Wrestling 101—”You weigh HOW much?!” (Cont’d)

The second period began with me on my hands and knees.  The other wrestler was  positioned likewise, but at a 90-degree angle to me, with his right hand around my waist.  He held my left arm just above the elbow with his other hand, and his chin was nestled firmly between my shoulder blades, at the base of my neck.  We remained motionless, our eyes focused on the referee.  Then, he blew the whistle, and I exploded exactly as I was taught by my fellow teammates in practice—or, at least I tried to. But this time, my opponent was wise to me, and before I knew what happened, he pulled my shoulders down, and pressed them to the mat.  In an instant, he had his left arm around my neck, pressing on my far shoulder with his hand, while his right arm cradled my legs behind the knees.

WrestlingOh, no, I thought, here we go again.  He was trying to pin me.  I was frantic.  I couldn’t get pinned!  I tried bridging, as I had done before, but I couldn’t swivel onto my hands and knees.  I was screwed.  With a monumental effort, I somehow freed myself from the grip of my opponent’s left hand.  Simultaneously, I kicked his other hand away, and was quickly back on my hands and knees.  Thank God.  The referee pointed at me, and raised a finger in the air.  It was some kind of signal, but I had no idea what it meant.  Before the other wrestler could catch his breath, I executed another perfect sit-out, and, once again,  I was free.  I scrambled to my feet, as did my opponent, and we spent the remainder of the period circling each other—more or less stalling—until the whistle blew, and the second period was in the books.  It was a good thing, because I could hardly breathe.

Gasping for air, I stood as far away from my opponent as I could and waited for the whistle to blow again.  I didn’t have long to wait.  There was a loud tweeeeeeet! and the final period was underway.  The “circle dance” began anew.  My arms hung limply from my shoulders, and I could barely feel my fingers.  I shook my hands continuously, just as I had been taught in practice, and waited for some feeling to return to my extremities.  Meanwhile, the clock continued to wind down.  Gradually, the blood flow returned to my fingers, along with the feeling, but I was still having trouble breathing—and my head was starting to spin.  I felt certain that I was going to faint.

“Get a takedown!  Get a takedown!” yelled someone.  I didn’t know where the voice was coming from, but I knew that I didn’t want any further contact with “Mr. Pointy Chin.” However, I also didn’t know what the score was.  “Take him down!” screamed Coach Begin.  “Take him down!”  Somehow, with a final burst of energy, I shot my right arm between my opponent’s legs and pulled hard on the left one.  To my surprise, his leg buckled, and he fell to the ground.  I quickly scrambled around behind him and gained control.  The referee did his pointing thing again, and raised two fingers in the air.  Coach Begin yelled “Yes!” and then the whistle blew.  It was over.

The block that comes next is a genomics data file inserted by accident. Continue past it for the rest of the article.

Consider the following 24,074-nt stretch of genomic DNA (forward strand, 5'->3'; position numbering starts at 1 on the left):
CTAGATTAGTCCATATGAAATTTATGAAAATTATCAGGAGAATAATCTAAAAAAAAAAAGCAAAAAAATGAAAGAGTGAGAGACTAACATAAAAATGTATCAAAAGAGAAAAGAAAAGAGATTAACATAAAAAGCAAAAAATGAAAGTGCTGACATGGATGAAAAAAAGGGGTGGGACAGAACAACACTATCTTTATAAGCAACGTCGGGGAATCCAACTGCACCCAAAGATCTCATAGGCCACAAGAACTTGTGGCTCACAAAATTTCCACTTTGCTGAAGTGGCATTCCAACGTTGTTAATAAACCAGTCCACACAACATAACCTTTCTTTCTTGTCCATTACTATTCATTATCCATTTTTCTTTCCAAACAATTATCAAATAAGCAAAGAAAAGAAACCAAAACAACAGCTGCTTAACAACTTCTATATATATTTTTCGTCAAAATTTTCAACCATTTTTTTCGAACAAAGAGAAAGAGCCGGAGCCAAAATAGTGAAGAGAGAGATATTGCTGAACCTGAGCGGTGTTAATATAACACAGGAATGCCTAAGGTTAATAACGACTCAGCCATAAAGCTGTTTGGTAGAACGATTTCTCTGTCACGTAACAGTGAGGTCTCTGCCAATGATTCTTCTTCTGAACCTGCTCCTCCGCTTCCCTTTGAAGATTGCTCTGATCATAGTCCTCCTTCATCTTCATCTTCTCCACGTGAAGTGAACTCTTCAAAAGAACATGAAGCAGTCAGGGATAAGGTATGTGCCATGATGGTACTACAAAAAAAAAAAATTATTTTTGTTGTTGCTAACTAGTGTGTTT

I collapsed onto the mat, gasping for air.  The gymnasium was spinning around, and I though for sure I would pass out.  Thank God it’s over, I thought, not caring whether I had won or lost.  Suddenly, someone grabbed my right hand and yanked me to a standing position.  It was the referee.  He raised my hand high above my head.  Across from us, on the other side of the mat, was the other wrestler.  He was down on one knee, his head hanging low.  I looked at the referee and whispered, “Wha . . . what happened?”   He smiled a huge smile, and said,  “You won, kid.  You got a takedown and won the match.”

Before I could react, the entire team had rushed out onto the mat, and each of my fellow wrestlers was shaking my hand and patting me on the back.  Before long, the referee tired of the impromptu celebration and began blowing his whistle, again and again, until, finally, everyone returned to the bench, and the meet continued.  By the time we got to the heavyweight division, we were far enough ahead that the result of that match didn’t even matter.  We won the meet, going away.  We all hurried to the locker room to shower and change into our street clothes.

I must have taken a really long time in the shower, because when I got back to the locker room, I discovered that everybody was gone, and I was all alone.  I quickly dressed and ran outside to the waiting bus.  As I boarded it and made my way down the aisle to a seat in the back, a cheer went up, and it was directed at me.  “Hip, hip, hooray!  Hip, hip, hooray!”

I might have only weighed 90 pounds that night, but on the bus at that moment, I felt like a giant!


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About AuthorJoePerroneJr

I am a former professional fly-fishing guide, and I write the Matt Davis Mystery Series, which presently consists of four books: As the Twig is Bent, Opening Day, Twice Bitten, and Broken Promises. The series is set in the real town of Roscoe, NY, in the Catskill Mountains, where I guided for ten years. I love fly fishing, movies, cooking (and eating), and music. To learn more about me and my writing, please visit my website at: http://www.joeperronejr.com.
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2 Responses to Wrestling 101—”You weigh HOW much?!” (Cont’d)

  1. Nope! 98 pounds was the bottom end of the scale. The following year, I was displaced by an eventual regional champion, and I wrestled JV my junior and senior years.

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  2. Bill Ramsey says:

    High school and college wrestling are a fabulous combination of individual effort and team competition. Was there no 88 pound class at your school. We have one and our wrestler won the state title. The area around Pittsburgh was and still is a wrestling hotbed. I was a basketball player but loved to watch wrestling.

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